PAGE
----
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majority of their inmates programmed to do what they're told when they're told to do it. and so, they get to the point where they expect that from everybody. well, there's still a few old dogs around, who like to do things their own way. >> bennett's way of doing things, however, has had horrifying results. after adapting to life in a single-person cell here, he was transferred to a lower security prison in 1998. he had more privileges there, but also had to share a cell. that's when things began to go very wrong. >> i'm not going to live with child molesters. i'm not going to live with punks. i'm not going to live with rats. i need my privacy. that's the most important thing to me. and i was determined to get that. and i got it. >> after his request to return to a single maximum security cell at kentucky state was denied, bennett took matters into his own hands and at the expense of his new cell mate.
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>> i took a knife. and i stabbed him with it three or four times, until he was dead. and then i butchered him with it. i cut him up into little pieces, because, like i told the warden down there, you know, this is what i left you, you know. now you'll give me a transfer or one of y'all will be next. i meant what i said. i have a choice because i have nothing to lose. see my point? i don't have nothing to lose. usually, i hang out right here. this is my spot. i used to stay over there. but the child killers took it over. and they can have it. i don't argue with nobody about spots. i feel like the whole joint belongs to me since i killed to get here to get it. a whole lot of guys think that i'm an insane, psychopathic, you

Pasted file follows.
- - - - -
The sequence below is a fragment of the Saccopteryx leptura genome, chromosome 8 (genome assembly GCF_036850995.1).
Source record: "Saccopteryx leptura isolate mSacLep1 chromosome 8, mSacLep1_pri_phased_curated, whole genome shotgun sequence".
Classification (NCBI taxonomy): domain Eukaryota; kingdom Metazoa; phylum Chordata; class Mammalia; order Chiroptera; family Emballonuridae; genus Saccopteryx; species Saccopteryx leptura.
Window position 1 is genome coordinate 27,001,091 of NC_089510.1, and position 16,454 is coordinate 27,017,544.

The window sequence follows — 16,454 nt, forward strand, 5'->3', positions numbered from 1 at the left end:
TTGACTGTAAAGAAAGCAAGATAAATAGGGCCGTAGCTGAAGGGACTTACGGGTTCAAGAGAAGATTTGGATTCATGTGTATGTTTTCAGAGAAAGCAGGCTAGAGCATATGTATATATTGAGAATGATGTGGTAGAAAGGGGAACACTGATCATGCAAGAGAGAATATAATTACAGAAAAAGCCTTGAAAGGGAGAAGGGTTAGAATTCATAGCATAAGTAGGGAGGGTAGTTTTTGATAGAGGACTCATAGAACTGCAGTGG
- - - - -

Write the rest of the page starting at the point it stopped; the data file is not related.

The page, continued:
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know, murderer. >> but later, bennett revealed that he did care what the "lockup" audience would think of him. >> deputy warden nancy doom took me to meet alex in his cell so i could get a few extra shots of him. he was taking this long pull off a cigarette. and i could start to see the gears turning in alex's mind a little bit. and he said to me, why do you need all this footage? i just don't get it. why do you need all this footage about me? >> this don't make a whole lot of sense to me. >> what's that? >> just sitting here looking goofy. >> he was upset. it was like a switch. he went from being terribly cooperative to not being happy about the situation. and there was a really, really discernible shift in his demeanor. >> well, you know what i think? >> i'll just film you. whatever you were going to do. i just wanted to get shots of